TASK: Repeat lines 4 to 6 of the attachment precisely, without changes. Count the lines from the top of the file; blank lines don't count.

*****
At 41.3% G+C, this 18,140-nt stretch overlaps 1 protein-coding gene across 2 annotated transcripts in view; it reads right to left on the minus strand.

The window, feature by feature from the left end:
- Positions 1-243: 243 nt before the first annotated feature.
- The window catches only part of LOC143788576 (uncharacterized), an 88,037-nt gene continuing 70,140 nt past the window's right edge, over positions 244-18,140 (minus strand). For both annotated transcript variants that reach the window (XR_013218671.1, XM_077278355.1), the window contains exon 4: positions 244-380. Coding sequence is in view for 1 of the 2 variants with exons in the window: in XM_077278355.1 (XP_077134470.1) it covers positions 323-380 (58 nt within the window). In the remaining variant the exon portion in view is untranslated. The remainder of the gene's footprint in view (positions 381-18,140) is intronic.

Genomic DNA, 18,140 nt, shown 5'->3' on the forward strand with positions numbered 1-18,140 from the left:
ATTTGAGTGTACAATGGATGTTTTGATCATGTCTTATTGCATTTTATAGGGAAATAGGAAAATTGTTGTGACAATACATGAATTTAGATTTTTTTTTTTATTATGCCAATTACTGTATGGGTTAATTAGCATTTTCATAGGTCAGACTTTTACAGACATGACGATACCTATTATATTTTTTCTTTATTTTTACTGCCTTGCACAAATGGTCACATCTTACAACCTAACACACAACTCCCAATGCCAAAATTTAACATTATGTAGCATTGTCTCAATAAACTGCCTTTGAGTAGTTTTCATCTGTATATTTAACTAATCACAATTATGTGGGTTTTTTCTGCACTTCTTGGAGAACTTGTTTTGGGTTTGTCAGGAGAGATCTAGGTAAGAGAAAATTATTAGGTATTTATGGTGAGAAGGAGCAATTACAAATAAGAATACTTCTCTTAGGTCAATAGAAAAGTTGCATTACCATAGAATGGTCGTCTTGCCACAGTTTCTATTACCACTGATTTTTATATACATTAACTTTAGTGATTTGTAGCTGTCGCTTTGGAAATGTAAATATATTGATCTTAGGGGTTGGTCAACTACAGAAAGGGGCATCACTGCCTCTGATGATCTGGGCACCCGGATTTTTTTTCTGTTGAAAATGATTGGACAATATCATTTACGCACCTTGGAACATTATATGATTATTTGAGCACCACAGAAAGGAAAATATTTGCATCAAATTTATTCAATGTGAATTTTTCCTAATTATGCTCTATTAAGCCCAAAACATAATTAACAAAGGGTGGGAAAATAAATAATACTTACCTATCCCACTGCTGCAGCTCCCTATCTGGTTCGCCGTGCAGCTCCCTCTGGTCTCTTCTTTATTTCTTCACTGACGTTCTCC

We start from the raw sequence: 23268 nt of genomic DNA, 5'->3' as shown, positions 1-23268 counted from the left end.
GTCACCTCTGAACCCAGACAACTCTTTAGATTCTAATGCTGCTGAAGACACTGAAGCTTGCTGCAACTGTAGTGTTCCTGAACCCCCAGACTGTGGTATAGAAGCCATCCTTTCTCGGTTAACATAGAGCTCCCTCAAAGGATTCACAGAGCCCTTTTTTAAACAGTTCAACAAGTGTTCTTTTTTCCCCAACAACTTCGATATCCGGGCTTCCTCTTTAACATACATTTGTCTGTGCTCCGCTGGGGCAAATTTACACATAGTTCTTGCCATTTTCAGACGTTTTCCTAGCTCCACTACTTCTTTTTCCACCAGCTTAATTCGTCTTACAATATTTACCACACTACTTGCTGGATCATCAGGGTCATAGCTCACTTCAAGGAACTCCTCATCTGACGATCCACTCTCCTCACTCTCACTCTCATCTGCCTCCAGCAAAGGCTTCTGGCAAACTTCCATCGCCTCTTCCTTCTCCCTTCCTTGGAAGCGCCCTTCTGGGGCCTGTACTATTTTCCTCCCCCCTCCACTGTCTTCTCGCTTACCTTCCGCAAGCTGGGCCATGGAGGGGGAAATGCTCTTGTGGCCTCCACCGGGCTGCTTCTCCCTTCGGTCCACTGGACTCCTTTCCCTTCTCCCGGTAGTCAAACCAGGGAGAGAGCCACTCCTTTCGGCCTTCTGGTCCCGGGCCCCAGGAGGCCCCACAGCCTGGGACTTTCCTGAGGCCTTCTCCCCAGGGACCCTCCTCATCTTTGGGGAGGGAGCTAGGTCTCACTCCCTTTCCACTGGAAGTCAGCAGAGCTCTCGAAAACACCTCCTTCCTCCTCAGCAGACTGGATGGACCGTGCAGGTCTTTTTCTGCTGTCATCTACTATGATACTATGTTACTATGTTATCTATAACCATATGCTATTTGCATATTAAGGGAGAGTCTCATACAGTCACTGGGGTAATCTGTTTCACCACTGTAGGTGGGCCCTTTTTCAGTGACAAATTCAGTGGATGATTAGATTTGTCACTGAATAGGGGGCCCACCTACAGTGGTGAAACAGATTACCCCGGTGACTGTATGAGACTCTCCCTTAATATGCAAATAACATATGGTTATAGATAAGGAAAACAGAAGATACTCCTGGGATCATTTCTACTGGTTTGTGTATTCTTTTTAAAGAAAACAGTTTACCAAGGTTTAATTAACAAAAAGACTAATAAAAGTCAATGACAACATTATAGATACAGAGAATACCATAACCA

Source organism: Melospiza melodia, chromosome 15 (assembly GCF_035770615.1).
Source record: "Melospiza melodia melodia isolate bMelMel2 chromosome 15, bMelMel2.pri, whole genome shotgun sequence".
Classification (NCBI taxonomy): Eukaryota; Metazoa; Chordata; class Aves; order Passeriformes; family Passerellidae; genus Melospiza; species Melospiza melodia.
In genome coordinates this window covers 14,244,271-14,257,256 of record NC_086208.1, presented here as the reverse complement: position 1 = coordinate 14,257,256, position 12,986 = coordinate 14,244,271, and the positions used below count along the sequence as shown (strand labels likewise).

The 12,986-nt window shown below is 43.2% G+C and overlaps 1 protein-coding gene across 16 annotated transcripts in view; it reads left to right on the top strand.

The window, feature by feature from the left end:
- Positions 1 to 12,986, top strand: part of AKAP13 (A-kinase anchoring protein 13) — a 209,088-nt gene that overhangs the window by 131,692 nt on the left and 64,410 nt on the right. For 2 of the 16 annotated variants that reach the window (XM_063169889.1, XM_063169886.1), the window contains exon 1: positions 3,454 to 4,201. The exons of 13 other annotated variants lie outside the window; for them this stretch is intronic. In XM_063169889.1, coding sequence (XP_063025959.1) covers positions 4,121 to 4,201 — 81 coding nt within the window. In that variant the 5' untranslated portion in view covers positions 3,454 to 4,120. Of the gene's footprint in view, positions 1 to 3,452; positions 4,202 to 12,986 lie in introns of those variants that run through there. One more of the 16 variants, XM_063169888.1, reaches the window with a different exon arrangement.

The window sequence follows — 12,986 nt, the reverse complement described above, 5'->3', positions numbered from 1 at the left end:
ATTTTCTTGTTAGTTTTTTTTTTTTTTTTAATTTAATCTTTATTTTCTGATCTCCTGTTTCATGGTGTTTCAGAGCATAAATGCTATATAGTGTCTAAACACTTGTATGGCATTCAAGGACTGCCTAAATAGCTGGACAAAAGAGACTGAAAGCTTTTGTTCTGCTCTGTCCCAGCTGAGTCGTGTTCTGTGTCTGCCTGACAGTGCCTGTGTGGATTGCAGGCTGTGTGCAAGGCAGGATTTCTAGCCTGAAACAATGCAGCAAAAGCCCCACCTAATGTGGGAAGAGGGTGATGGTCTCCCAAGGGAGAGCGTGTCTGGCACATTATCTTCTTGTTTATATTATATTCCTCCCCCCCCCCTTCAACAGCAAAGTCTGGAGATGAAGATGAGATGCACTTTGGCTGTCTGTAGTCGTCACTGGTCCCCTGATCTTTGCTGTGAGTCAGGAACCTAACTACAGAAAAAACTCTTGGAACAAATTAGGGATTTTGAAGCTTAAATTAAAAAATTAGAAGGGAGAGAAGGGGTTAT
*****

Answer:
- The window catches only part of LOC143788576 (uncharacterized), an 88,037-nt gene continuing 70,140 nt past the window's right edge, over positions 244-18,140 (minus strand). For both annotated transcript variants that reach the window (XR_013218671.1, XM_077278355.1), the window contains exon 4: positions 244-380. Coding sequence is in view for 1 of the 2 variants with exons in the window: in XM_077278355.1 (XP_077134470.1) it covers positions 323-380 (58 nt within the window). In the remaining variant the exon portion in view is untranslated. The remainder of the gene's footprint in view (positions 381-18,140) is intronic.

Genomic DNA, 18,140 nt, shown 5'->3' on the forward strand with positions numbered 1-18,140 from the left:
ATTTGAGTGTACAATGGATGTTTTGATCATGTCTTATTGCATTTTATAGGGAAATAGGAAAATTGTTGTGACAATACATGAATTTAGATTTTTTTTTTTATTATGCCAATTACTGTATGGGTTAATTAGCATTTTCATAGGTCAGACTTTTACAGACATGACGATACCTATTATATTTTTTCTTTATTTTTACTGCCTTGCACAAATGGTCACATCTTACAACCTAACACACAACTCCCAATGCCAAAATTTAACATTATGTAGCATTGTCTCAATAAACTGCCTTTGAGTAGTTTTCATCTGTATATTTAACTAATCACAATTATGTGGGTTTTTTCTGCACTTCTTGGAGAACTTGTTTTGGGTTTGTCAGGAGAGATCTAGGTAAGAGAAAATTATTAGGTATTTATGGTGAGAAGGAGCAATTACAAATAAGAATACTTCTCTTAGGTCAATAGAAAAGTTGCATTACCATAGAATGGTCGTCTTGCCACAGTTTCTATTACCACTGATTTTTATATACATTAACTTTAGTGATTTGTAGCTGTCGCTTTGGAAATGTAAATATATTGATCTTAGGGGTTGGTCAACTACAGAAAGGGGCATCACTGCCTCTGATGATCTGGGCACCCGGATTTTTTTTCTGTTGAAAATGATTGGACAATATCATTTACGCACCTTGGAACATTATATGATTATTTGAGCACCACAGAAAGGAAAATATTTGCATCAAATTTATTCAATGTGAATTTTTCCTAATTATGCTCTATTAAGCCCAAAACATAATTAACAAAGGGTGGGAAAATAAATAATACTTACCTATCCCACTGCTGCAGCTCCCTATCTGGTTCGCCGTGCAGCTCCCTCTGGTCTCTTCTTTATTTCTTCACTGACGTTCTCC